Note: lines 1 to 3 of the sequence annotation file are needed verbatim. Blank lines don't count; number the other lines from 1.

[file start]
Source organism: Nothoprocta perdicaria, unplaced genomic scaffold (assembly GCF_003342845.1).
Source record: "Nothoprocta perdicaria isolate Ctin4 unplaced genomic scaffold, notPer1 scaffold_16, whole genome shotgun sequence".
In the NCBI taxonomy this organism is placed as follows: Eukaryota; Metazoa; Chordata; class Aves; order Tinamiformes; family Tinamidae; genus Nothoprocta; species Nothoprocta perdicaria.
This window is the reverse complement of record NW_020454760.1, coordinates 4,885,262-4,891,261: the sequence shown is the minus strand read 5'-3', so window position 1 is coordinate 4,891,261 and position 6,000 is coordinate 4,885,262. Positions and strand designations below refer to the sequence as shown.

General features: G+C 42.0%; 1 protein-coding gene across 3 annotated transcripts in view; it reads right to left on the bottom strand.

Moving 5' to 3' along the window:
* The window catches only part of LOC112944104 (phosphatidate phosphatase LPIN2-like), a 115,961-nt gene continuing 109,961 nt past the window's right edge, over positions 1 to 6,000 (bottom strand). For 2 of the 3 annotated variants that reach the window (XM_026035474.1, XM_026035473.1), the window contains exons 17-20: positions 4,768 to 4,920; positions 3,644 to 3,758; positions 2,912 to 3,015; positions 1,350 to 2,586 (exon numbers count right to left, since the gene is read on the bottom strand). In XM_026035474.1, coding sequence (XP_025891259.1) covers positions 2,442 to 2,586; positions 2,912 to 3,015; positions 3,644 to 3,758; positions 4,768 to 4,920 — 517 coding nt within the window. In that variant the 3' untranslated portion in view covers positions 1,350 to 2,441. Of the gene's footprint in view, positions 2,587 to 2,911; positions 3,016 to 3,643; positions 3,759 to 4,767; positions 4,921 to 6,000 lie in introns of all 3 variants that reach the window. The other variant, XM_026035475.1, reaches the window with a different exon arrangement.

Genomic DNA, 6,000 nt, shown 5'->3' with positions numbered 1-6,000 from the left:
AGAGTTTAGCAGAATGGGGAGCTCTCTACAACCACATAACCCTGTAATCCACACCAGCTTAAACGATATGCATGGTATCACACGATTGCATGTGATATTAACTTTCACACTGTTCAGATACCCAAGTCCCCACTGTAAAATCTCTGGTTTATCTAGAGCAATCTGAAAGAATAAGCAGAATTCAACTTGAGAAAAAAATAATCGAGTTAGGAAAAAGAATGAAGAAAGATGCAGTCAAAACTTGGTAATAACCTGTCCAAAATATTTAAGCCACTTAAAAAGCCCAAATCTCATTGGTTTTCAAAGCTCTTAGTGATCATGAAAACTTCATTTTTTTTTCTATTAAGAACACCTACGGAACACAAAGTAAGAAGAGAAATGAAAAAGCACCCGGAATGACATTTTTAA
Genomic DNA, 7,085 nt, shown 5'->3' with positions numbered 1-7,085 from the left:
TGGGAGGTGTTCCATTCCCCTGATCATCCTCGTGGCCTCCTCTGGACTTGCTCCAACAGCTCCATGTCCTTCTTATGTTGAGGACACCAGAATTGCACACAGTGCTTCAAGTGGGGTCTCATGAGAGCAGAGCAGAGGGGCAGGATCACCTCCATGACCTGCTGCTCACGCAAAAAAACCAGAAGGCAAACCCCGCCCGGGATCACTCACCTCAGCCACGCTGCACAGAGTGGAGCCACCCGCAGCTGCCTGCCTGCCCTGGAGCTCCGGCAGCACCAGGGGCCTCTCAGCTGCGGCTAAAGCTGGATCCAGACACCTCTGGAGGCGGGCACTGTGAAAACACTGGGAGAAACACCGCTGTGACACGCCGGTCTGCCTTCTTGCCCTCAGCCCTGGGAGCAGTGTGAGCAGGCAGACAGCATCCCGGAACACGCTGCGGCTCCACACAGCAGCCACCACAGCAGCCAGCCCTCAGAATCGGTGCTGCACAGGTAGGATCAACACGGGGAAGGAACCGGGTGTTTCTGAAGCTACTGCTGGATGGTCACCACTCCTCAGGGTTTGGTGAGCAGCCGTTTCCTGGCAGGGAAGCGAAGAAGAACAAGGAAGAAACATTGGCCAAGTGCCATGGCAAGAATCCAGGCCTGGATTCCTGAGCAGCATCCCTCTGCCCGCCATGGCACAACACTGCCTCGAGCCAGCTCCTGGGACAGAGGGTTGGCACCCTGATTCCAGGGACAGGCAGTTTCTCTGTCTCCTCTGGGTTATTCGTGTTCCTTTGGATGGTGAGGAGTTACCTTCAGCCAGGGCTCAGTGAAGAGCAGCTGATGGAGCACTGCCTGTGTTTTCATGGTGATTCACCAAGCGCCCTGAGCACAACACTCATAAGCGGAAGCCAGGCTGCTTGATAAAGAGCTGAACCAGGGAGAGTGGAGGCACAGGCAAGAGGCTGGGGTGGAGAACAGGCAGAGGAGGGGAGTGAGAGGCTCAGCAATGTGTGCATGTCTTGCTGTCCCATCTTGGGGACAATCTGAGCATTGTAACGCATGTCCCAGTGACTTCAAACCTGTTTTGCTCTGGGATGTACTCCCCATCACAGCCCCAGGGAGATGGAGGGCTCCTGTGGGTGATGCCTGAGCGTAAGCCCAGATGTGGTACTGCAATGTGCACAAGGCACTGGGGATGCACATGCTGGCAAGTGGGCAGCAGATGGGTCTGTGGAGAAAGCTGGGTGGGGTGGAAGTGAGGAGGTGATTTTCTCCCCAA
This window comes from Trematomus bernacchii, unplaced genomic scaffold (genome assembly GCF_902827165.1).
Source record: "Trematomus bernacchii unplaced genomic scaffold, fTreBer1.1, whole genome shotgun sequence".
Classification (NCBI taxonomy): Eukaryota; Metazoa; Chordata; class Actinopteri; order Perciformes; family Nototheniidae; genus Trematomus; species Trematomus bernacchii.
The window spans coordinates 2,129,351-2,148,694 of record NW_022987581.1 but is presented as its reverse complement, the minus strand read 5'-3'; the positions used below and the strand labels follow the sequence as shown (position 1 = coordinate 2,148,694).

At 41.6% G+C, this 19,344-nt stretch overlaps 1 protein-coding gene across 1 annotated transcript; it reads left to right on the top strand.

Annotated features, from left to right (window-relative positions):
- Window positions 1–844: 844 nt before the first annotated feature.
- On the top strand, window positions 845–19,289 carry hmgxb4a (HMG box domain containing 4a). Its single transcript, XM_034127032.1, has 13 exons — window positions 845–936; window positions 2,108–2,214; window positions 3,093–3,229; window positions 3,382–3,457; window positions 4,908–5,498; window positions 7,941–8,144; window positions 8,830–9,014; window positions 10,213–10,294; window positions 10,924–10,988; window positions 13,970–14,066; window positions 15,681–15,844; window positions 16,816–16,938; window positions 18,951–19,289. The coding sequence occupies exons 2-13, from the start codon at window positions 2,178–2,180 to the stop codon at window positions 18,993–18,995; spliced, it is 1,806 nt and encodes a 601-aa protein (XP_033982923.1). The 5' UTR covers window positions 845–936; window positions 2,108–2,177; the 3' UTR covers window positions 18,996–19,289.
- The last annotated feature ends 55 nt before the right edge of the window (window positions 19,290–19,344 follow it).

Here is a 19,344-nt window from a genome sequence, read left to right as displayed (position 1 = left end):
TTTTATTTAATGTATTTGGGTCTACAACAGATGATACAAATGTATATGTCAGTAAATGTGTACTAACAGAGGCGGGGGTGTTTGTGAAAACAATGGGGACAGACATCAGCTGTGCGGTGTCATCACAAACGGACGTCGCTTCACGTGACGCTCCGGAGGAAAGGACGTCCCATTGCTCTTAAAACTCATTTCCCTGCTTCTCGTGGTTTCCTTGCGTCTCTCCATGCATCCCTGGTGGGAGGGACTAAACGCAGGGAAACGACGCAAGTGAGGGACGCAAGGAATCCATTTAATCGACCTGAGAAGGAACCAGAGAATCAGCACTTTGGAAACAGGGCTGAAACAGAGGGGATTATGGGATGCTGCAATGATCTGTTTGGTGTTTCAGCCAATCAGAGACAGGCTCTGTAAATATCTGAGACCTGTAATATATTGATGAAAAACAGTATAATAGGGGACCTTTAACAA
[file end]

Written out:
Source organism: Nothoprocta perdicaria, unplaced genomic scaffold (assembly GCF_003342845.1).
Source record: "Nothoprocta perdicaria isolate Ctin4 unplaced genomic scaffold, notPer1 scaffold_16, whole genome shotgun sequence".
In the NCBI taxonomy this organism is placed as follows: Eukaryota; Metazoa; Chordata; class Aves; order Tinamiformes; family Tinamidae; genus Nothoprocta; species Nothoprocta perdicaria.